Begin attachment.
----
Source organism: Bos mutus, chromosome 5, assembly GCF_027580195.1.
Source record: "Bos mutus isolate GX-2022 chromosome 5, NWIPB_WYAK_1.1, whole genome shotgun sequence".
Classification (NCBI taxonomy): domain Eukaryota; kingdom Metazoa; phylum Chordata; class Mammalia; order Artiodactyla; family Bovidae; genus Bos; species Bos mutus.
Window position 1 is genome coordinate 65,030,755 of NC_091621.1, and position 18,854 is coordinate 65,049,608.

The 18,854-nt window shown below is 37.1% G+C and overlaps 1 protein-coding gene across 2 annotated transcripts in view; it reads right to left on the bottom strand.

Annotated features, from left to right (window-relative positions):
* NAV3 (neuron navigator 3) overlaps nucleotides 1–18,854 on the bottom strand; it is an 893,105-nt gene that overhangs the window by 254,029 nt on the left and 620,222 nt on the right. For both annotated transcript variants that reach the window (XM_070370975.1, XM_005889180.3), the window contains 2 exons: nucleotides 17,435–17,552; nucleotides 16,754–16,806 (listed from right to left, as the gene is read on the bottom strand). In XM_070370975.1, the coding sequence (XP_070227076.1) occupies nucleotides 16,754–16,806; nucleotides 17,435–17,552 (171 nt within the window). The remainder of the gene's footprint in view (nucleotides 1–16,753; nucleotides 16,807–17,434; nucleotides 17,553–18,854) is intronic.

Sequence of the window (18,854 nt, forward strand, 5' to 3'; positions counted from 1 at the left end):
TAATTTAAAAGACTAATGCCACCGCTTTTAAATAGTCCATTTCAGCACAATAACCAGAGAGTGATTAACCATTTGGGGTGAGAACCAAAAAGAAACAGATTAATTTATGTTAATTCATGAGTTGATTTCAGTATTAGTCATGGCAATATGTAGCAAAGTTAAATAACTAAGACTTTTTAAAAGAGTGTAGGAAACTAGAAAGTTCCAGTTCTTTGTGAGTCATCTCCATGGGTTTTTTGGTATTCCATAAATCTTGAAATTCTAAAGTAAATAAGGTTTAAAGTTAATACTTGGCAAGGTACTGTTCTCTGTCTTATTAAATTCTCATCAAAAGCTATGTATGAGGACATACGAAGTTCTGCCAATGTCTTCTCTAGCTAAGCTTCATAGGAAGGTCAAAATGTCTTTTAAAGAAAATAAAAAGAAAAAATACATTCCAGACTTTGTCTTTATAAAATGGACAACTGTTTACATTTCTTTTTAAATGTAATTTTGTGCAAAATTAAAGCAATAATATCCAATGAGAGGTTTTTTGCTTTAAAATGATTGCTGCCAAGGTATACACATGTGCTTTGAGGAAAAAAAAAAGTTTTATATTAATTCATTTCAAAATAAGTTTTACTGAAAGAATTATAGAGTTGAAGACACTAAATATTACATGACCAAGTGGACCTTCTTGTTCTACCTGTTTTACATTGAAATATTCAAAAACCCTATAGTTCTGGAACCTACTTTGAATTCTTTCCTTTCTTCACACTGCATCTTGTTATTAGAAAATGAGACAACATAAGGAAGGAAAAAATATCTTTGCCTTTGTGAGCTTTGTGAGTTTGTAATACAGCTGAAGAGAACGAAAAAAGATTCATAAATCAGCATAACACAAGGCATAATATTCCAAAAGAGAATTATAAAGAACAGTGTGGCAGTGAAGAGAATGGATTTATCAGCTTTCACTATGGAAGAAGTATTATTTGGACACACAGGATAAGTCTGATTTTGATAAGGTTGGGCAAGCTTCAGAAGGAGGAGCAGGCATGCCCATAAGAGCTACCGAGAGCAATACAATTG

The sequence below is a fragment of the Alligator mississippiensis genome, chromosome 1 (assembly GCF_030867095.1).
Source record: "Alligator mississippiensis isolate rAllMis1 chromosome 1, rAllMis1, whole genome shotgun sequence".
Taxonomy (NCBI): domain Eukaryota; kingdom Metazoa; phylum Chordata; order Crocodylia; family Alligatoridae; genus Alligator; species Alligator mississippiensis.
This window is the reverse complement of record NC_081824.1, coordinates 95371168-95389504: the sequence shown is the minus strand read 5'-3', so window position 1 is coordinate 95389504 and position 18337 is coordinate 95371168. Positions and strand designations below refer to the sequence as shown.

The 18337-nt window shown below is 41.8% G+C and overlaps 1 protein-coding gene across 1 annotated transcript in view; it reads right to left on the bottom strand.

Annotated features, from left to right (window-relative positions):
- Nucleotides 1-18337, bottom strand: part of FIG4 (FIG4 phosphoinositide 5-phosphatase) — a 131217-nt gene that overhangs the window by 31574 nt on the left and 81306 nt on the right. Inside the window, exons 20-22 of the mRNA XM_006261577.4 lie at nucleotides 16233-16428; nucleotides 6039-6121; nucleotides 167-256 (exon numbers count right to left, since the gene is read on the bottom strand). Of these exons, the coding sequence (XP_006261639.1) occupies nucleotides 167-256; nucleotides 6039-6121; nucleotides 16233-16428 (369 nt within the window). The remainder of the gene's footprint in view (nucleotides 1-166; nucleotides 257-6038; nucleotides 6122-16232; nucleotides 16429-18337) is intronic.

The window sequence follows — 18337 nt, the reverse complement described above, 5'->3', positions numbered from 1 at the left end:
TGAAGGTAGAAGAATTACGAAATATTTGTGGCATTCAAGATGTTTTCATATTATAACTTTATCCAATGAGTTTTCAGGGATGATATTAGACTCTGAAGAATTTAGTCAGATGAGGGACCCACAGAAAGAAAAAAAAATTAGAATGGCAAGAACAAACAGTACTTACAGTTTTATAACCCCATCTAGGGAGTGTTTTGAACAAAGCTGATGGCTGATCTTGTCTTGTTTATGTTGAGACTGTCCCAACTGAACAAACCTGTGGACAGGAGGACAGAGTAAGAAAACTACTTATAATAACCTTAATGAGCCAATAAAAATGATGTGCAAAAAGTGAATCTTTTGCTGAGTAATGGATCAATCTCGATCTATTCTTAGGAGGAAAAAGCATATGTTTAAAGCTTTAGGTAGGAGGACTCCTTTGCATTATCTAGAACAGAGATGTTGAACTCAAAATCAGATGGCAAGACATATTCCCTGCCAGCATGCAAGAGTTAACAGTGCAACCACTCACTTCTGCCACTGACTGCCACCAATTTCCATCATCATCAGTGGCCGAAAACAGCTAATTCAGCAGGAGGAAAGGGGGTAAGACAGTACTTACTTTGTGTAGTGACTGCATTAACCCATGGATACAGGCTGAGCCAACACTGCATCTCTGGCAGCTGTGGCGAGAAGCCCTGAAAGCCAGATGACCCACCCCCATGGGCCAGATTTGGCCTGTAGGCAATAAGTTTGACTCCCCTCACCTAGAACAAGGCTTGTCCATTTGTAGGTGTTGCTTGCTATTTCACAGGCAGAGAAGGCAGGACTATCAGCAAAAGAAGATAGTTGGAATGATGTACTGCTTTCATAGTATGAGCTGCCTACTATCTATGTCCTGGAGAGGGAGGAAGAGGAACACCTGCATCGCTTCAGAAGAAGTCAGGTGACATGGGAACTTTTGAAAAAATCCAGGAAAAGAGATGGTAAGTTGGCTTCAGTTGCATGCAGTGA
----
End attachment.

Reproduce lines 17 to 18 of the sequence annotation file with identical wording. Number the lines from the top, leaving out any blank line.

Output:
The window sequence follows — 18337 nt, the reverse complement described above, 5'->3', positions numbered from 1 at the left end:
TGAAGGTAGAAGAATTACGAAATATTTGTGGCATTCAAGATGTTTTCATATTATAACTTTATCCAATGAGTTTTCAGGGATGATATTAGACTCTGAAGAATTTAGTCAGATGAGGGACCCACAGAAAGAAAAAAAAATTAGAATGGCAAGAACAAACAGTACTTACAGTTTTATAACCCCATCTAGGGAGTGTTTTGAACAAAGCTGATGGCTGATCTTGTCTTGTTTATGTTGAGACTGTCCCAACTGAACAAACCTGTGGACAGGAGGACAGAGTAAGAAAACTACTTATAATAACCTTAATGAGCCAATAAAAATGATGTGCAAAAAGTGAATCTTTTGCTGAGTAATGGATCAATCTCGATCTATTCTTAGGAGGAAAAAGCATATGTTTAAAGCTTTAGGTAGGAGGACTCCTTTGCATTATCTAGAACAGAGATGTTGAACTCAAAATCAGATGGCAAGACATATTCCCTGCCAGCATGCAAGAGTTAACAGTGCAACCACTCACTTCTGCCACTGACTGCCACCAATTTCCATCATCATCAGTGGCCGAAAACAGCTAATTCAGCAGGAGGAAAGGGGGTAAGACAGTACTTACTTTGTGTAGTGACTGCATTAACCCATGGATACAGGCTGAGCCAACACTGCATCTCTGGCAGCTGTGGCGAGAAGCCCTGAAAGCCAGATGACCCACCCCCATGGGCCAGATTTGGCCTGTAGGCAATAAGTTTGACTCCCCTCACCTAGAACAAGGCTTGTCCATTTGTAGGTGTTGCTTGCTATTTCACAGGCAGAGAAGGCAGGACTATCAGCAAAAGAAGATAGTTGGAATGATGTACTGCTTTCATAGTATGAGCTGCCTACTATCTATGTCCTGGAGAGGGAGGAAGAGGAACACCTGCATCGCTTCAGAAGAAGTCAGGTGACATGGGAACTTTTGAAAAAATCCAGGAAAAGAGATGGTAAGTTGGCTTCAGTTGCATGCAGTGA